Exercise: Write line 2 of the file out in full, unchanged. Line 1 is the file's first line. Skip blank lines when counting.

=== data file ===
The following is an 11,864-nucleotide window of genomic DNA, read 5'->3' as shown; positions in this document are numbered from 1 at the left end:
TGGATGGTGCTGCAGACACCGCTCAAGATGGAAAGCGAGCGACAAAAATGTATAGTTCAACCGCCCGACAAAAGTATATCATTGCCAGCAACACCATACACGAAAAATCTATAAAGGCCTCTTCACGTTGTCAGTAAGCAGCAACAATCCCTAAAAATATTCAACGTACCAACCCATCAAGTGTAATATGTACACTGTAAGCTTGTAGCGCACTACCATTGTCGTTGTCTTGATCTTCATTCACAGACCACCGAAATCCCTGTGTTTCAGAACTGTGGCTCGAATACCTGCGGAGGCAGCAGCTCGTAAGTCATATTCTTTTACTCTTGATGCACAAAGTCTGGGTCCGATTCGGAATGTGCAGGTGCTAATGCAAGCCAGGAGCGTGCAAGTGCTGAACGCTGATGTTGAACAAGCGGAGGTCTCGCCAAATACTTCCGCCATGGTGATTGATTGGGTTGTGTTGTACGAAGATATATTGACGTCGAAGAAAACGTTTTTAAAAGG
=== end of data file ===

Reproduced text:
TGGATGGTGCTGCAGACACCGCTCAAGATGGAAAGCGAGCGACAAAAATGTATAGTTCAACCGCCCGACAAAAGTATATCATTGCCAGCAACACCATACACGAAAAATCTATAAAGGCCTCTTCACGTTGTCAGTAAGCAGCAACAATCCCTAAAAATATTCAACGTACCAACCCATCAAGTGTAATATGTACACTGTAAGCTTGTAGCGCACTACCATTGTCGTTGTCTTGATCTTCATTCACAGACCACCGAAATCCCTGTGTTTCAGAACTGTGGCTCGAATACCTGCGGAGGCAGCAGCTCGTAAGTCATATTCTTTTACTCTTGATGCACAAAGTCTGGGTCCGATTCGGAATGTGCAGGTGCTAATGCAAGCCAGGAGCGTGCAAGTGCTGAACGCTGATGTTGAACAAGCGGAGGTCTCGCCAAATACTTCCGCCATGGTGATTGATTGGGTTGTGTTGTACGAAGATATATTGACGTCGAAGAAAACGTTTTTAAAAGG